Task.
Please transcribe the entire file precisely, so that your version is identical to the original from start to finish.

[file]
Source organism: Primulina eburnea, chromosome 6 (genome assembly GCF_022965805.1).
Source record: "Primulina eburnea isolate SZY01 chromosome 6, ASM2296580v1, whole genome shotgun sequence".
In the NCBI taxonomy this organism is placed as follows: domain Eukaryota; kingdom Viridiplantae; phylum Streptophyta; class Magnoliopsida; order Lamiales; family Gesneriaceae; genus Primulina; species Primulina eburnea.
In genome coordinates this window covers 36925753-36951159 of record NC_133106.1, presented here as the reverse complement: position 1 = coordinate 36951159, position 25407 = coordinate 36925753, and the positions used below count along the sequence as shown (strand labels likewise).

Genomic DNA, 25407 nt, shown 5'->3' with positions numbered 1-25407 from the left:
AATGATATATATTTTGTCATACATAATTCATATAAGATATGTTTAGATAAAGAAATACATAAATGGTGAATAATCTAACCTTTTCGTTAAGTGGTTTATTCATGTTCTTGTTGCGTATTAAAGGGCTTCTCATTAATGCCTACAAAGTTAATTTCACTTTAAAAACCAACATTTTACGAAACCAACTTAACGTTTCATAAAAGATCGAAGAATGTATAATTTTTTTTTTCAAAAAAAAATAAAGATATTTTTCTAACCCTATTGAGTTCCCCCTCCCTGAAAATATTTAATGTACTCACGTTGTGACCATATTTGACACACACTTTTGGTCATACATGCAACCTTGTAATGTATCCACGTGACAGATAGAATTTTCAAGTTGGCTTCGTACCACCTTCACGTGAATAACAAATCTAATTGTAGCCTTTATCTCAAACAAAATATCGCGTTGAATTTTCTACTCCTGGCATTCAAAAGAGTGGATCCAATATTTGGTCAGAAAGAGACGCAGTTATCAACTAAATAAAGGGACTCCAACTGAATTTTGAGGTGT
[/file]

Source organism: Primulina eburnea, chromosome 6 (genome assembly GCF_022965805.1).
Source record: "Primulina eburnea isolate SZY01 chromosome 6, ASM2296580v1, whole genome shotgun sequence".
In the NCBI taxonomy this organism is placed as follows: domain Eukaryota; kingdom Viridiplantae; phylum Streptophyta; class Magnoliopsida; order Lamiales; family Gesneriaceae; genus Primulina; species Primulina eburnea.
In genome coordinates this window covers 36925753-36951159 of record NC_133106.1, presented here as the reverse complement: position 1 = coordinate 36951159, position 25407 = coordinate 36925753, and the positions used below count along the sequence as shown (strand labels likewise).

Genomic DNA, 25407 nt, shown 5'->3' with positions numbered 1-25407 from the left:
AATGATATATATTTTGTCATACATAATTCATATAAGATATGTTTAGATAAAGAAATACATAAATGGTGAATAATCTAACCTTTTCGTTAAGTGGTTTATTCATGTTCTTGTTGCGTATTAAAGGGCTTCTCATTAATGCCTACAAAGTTAATTTCACTTTAAAAACCAACATTTTACGAAACCAACTTAACGTTTCATAAAAGATCGAAGAATGTATAATTTTTTTTTTCAAAAAAAAATAAAGATATTTTTCTAACCCTATTGAGTTCCCCCTCCCTGAAAATATTTAATGTACTCACGTTGTGACCATATTTGACACACACTTTTGGTCATACATGCAACCTTGTAATGTATCCACGTGACAGATAGAATTTTCAAGTTGGCTTCGTACCACCTTCACGTGAATAACAAATCTAATTGTAGCCTTTATCTCAAACAAAATATCGCGTTGAATTTTCTACTCCTGGCATTCAAAAGAGTGGATCCAATATTTGGTCAGAAAGAGACGCAGTTATCAACTAAATAAAGGGACTCCAACTGAATTTTGAGGTGT